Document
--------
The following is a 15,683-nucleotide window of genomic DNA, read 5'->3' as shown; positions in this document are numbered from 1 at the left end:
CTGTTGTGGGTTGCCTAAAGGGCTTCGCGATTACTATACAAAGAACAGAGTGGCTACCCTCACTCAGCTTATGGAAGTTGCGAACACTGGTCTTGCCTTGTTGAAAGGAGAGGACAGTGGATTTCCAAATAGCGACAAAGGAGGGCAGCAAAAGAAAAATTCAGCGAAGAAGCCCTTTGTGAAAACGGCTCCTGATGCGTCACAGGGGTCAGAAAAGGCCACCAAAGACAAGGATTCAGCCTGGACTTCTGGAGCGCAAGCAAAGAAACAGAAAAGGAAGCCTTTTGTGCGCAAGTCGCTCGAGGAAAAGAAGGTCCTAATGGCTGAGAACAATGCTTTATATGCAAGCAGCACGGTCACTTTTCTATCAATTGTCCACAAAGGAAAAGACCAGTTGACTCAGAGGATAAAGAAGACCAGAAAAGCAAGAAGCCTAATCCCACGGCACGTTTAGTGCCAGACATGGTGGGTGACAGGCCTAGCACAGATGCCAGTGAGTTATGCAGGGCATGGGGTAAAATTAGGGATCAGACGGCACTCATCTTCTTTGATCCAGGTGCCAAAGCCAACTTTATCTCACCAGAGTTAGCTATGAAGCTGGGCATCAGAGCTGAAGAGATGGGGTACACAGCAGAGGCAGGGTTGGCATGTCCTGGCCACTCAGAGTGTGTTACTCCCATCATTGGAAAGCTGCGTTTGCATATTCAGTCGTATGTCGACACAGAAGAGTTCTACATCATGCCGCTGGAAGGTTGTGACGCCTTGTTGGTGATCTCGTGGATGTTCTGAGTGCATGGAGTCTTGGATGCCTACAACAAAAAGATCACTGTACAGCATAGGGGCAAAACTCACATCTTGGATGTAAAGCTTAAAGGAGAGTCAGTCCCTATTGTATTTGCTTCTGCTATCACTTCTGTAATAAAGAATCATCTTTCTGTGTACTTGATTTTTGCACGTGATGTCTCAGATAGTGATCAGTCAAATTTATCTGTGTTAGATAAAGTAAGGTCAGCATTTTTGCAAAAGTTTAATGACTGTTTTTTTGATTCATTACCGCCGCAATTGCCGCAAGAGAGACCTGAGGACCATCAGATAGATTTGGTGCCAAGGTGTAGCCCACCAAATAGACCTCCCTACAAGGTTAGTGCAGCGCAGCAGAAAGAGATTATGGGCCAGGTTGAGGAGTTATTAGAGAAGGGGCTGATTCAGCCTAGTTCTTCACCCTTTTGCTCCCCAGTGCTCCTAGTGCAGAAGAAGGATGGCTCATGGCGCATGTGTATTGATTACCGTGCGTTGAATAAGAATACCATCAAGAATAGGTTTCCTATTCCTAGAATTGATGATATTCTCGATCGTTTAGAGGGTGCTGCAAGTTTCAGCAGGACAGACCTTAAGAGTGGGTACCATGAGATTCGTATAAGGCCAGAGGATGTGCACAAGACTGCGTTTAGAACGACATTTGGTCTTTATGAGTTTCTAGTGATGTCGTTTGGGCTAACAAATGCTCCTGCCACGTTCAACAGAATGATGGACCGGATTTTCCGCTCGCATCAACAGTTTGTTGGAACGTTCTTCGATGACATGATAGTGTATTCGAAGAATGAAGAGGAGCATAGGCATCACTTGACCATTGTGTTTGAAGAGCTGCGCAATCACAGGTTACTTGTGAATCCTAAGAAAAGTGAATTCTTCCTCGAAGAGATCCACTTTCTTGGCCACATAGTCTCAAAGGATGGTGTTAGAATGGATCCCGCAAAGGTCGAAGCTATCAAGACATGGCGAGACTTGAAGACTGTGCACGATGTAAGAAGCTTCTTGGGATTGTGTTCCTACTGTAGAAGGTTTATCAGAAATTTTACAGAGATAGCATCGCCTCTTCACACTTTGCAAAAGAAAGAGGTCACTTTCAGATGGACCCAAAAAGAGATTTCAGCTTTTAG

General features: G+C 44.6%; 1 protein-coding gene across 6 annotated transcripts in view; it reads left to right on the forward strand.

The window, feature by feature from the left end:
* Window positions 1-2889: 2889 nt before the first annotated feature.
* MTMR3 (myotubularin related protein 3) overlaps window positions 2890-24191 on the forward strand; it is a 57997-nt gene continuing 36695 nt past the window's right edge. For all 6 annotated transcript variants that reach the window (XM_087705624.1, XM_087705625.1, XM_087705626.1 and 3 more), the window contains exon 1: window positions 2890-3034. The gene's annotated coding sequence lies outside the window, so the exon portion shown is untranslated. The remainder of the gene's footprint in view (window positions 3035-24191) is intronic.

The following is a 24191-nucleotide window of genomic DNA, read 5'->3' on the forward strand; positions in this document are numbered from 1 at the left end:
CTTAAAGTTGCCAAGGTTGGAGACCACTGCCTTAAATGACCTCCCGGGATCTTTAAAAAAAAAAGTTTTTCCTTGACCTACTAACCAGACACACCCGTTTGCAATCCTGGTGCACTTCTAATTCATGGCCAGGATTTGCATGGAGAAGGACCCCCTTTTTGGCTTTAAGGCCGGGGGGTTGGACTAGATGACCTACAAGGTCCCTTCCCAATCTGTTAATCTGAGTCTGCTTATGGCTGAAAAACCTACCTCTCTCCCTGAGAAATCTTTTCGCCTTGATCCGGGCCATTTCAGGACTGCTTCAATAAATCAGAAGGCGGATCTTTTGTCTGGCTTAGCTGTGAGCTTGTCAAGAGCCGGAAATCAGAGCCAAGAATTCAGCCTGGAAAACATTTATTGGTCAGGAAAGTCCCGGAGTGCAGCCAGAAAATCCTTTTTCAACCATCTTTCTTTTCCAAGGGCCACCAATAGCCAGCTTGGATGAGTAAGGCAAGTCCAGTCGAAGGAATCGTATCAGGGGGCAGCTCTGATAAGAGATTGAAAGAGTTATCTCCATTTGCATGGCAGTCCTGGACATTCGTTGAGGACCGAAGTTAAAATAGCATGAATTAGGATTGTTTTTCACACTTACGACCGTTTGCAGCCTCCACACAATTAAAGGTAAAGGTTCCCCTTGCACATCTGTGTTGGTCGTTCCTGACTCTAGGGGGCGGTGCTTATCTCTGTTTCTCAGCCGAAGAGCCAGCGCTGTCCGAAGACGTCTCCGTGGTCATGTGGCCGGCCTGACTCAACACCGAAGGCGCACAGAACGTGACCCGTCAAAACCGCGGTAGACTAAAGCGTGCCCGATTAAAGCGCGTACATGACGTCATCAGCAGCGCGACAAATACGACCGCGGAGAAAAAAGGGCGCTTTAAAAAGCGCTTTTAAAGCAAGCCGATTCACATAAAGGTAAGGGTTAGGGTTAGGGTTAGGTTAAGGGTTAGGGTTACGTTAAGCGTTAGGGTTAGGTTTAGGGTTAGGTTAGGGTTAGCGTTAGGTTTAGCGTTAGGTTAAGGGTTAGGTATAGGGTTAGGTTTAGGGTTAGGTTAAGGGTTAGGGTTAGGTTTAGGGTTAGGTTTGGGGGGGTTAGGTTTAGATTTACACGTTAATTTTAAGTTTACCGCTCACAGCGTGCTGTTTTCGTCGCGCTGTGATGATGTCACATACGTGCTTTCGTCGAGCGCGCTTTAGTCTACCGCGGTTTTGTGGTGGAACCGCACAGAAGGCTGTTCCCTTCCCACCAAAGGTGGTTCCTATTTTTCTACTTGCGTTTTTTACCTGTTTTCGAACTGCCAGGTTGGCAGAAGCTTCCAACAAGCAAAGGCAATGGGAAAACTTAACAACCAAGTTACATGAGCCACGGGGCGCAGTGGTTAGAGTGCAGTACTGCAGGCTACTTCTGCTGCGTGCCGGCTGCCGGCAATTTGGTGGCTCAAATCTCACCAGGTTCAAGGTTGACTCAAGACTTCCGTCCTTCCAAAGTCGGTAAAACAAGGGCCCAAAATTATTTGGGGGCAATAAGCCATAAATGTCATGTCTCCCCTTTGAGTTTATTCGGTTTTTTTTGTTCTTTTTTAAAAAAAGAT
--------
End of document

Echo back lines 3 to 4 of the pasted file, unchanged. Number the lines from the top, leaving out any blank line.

General features: G+C 44.6%; 1 protein-coding gene across 6 annotated transcripts in view; it reads left to right on the forward strand.

The window, feature by feature from the left end: